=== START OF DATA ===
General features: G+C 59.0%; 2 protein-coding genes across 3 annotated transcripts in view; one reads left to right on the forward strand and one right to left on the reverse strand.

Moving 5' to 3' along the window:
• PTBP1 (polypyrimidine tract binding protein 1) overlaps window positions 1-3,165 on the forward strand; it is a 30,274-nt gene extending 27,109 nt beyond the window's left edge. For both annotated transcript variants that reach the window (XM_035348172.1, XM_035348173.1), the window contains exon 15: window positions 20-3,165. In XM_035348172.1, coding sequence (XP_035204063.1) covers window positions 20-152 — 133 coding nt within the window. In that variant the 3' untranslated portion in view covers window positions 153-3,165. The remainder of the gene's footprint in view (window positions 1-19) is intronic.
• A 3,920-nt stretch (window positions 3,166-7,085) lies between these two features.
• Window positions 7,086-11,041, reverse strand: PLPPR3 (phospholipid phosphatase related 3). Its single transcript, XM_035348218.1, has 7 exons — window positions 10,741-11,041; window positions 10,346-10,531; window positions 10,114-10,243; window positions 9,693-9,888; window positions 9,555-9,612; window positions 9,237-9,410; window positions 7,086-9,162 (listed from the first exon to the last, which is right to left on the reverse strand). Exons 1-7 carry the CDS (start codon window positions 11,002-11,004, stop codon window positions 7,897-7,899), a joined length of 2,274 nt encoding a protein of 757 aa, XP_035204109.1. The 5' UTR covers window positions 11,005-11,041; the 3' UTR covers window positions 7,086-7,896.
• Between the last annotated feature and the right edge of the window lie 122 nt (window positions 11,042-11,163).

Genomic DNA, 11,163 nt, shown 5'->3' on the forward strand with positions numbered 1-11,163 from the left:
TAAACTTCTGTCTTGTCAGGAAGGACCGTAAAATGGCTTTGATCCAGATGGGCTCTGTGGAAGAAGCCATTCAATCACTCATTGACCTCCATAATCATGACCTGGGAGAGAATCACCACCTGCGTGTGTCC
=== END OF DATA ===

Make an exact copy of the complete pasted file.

General features: G+C 59.0%; 2 protein-coding genes across 3 annotated transcripts in view; one reads left to right on the forward strand and one right to left on the reverse strand.

Moving 5' to 3' along the window:
• PTBP1 (polypyrimidine tract binding protein 1) overlaps window positions 1-3,165 on the forward strand; it is a 30,274-nt gene extending 27,109 nt beyond the window's left edge. For both annotated transcript variants that reach the window (XM_035348172.1, XM_035348173.1), the window contains exon 15: window positions 20-3,165. In XM_035348172.1, coding sequence (XP_035204063.1) covers window positions 20-152 — 133 coding nt within the window. In that variant the 3' untranslated portion in view covers window positions 153-3,165. The remainder of the gene's footprint in view (window positions 1-19) is intronic.
• A 3,920-nt stretch (window positions 3,166-7,085) lies between these two features.
• Window positions 7,086-11,041, reverse strand: PLPPR3 (phospholipid phosphatase related 3). Its single transcript, XM_035348218.1, has 7 exons — window positions 10,741-11,041; window positions 10,346-10,531; window positions 10,114-10,243; window positions 9,693-9,888; window positions 9,555-9,612; window positions 9,237-9,410; window positions 7,086-9,162 (listed from the first exon to the last, which is right to left on the reverse strand). Exons 1-7 carry the CDS (start codon window positions 11,002-11,004, stop codon window positions 7,897-7,899), a joined length of 2,274 nt encoding a protein of 757 aa, XP_035204109.1. The 5' UTR covers window positions 11,005-11,041; the 3' UTR covers window positions 7,086-7,896.
• Between the last annotated feature and the right edge of the window lie 122 nt (window positions 11,042-11,163).

Genomic DNA, 11,163 nt, shown 5'->3' on the forward strand with positions numbered 1-11,163 from the left:
TAAACTTCTGTCTTGTCAGGAAGGACCGTAAAATGGCTTTGATCCAGATGGGCTCTGTGGAAGAAGCCATTCAATCACTCATTGACCTCCATAATCATGACCTGGGAGAGAATCACCACCTGCGTGTGTCC